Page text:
Our solution is a double-blind peer review mechanism, allowing investors to obtain unbiased evaluations of startups. Experts, including seasoned MedTech professionals, doctors, legal advisors, regulatory experts, and investment bankers, will assess the technological viability, market potential, and legal compliance of startups anonymously. This platform will serve both investors and founders, ensuring informed decision-making, reducing investment timelines, and increasing the credibility of startups seeking funding.

At the technology level we expect to use (but need to research) blockchain and zero-knowledge proof approaches to create high-trust reports (through on-chain attestation) while maintaining anonymity. Tokenization with legal wrapping would enable easy issuing of equity to individuals. The community of MedTech experts would participate in an on-chain platform enabling communication, credential verification, work tracking, and payments.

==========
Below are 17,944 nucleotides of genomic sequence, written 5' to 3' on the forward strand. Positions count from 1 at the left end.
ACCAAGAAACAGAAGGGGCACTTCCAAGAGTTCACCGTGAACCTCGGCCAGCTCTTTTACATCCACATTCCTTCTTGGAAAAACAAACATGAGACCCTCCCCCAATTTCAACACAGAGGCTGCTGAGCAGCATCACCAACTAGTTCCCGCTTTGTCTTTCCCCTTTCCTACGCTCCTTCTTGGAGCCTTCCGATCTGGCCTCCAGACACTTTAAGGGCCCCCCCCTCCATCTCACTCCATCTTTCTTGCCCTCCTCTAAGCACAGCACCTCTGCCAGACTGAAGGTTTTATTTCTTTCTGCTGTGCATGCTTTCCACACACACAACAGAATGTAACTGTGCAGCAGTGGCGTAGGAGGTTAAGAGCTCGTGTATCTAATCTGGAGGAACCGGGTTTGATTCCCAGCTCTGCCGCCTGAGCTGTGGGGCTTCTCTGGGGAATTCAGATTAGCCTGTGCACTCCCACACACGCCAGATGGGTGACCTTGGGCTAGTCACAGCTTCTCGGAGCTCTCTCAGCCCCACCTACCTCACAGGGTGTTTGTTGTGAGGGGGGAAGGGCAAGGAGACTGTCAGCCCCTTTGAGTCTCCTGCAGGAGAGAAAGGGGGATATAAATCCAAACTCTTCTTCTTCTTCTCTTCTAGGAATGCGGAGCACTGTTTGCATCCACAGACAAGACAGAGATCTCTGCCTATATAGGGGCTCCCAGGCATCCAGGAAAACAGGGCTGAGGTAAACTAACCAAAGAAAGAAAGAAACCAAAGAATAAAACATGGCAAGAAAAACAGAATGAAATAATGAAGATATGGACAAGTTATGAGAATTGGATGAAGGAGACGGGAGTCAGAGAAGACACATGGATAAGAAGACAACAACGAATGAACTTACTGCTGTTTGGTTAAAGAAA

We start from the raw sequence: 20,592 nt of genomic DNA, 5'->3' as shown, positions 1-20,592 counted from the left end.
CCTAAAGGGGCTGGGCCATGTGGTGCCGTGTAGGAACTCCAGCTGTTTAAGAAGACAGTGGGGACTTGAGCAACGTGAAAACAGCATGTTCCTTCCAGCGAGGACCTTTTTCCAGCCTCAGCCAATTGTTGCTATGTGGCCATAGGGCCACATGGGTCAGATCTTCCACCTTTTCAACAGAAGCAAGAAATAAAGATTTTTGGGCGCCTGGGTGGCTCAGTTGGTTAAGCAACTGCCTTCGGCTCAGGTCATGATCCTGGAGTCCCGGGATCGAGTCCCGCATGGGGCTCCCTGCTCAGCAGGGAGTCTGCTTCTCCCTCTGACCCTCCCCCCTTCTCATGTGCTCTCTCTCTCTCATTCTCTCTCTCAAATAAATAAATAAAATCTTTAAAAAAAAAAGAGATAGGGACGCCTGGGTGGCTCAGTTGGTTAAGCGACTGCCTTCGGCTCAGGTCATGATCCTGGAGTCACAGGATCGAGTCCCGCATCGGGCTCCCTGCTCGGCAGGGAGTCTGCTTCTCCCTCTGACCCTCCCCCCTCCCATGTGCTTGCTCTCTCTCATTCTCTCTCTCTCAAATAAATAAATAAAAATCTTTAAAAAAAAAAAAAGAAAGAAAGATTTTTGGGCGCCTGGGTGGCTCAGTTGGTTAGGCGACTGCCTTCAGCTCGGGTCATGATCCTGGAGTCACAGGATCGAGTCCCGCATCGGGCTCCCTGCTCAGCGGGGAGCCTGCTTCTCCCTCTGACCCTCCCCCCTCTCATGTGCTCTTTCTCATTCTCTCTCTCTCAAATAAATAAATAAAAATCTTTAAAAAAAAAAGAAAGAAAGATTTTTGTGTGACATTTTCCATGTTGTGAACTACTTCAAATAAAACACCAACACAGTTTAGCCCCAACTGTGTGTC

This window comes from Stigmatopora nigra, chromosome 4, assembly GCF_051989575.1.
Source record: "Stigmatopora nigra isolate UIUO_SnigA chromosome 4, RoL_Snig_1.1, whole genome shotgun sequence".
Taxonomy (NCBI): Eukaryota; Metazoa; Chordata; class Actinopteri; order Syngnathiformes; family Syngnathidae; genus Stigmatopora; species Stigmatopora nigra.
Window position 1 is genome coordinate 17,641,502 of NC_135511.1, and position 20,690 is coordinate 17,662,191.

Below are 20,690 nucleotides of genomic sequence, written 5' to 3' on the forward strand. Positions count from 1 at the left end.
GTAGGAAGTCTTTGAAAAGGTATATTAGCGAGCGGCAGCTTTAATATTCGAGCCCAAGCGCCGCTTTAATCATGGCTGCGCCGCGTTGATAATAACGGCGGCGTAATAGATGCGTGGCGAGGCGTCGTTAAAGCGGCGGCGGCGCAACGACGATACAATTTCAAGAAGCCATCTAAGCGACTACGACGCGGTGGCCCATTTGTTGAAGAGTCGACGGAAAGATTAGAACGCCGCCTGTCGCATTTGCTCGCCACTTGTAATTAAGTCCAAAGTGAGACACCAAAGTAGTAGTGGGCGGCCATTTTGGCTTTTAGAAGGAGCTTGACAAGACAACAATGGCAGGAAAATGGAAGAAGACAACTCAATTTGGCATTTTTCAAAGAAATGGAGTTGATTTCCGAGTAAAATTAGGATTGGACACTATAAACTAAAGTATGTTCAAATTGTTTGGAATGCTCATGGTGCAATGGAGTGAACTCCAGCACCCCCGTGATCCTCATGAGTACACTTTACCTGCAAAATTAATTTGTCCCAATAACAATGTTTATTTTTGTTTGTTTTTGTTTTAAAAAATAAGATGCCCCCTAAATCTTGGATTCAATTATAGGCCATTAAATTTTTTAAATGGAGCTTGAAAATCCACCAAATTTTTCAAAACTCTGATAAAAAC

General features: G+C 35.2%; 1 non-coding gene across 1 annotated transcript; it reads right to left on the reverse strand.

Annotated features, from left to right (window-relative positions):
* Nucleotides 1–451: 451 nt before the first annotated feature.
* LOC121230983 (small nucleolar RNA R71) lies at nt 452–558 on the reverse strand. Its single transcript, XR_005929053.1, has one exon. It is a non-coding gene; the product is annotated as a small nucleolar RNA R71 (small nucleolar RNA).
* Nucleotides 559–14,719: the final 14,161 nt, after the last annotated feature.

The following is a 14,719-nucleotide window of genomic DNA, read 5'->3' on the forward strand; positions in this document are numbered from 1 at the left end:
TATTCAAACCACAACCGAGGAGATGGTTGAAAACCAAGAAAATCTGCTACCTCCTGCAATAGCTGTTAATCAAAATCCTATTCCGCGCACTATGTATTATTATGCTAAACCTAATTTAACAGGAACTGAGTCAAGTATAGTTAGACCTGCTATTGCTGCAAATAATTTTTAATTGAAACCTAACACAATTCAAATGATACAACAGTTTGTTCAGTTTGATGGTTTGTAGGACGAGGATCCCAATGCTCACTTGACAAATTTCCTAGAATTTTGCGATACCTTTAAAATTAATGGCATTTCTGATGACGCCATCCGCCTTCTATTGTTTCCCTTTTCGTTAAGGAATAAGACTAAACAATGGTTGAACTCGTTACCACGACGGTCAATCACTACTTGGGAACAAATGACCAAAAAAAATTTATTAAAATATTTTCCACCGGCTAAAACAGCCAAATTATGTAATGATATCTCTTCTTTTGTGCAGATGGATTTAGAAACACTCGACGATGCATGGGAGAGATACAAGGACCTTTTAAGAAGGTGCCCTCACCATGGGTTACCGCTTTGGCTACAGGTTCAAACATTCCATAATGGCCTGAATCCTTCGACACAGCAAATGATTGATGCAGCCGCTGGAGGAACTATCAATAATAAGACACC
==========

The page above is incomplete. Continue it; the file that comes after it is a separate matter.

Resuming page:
We aim to create an abstraction boundary around the data-room evaluation process, which is the current default to evaluate startups. By creating an on-chain protocol for expert evaluation we would create a high-value public good dropping barriers to both raising funds and investment participation. Akin to the postal service, the protocol would deliver a complex but high-trust output on a global scale.

1. What is the existing target protocol you are hoping to improve or enhance?

  • The existing target protocol aimed for improvement is the communication and evaluation process between investors and MedTech startups. This includes the mechanisms for due diligence and startup evaluation in the MedTech sector. This will also reduce the barriers to entry for individual investors to participate in startup funding.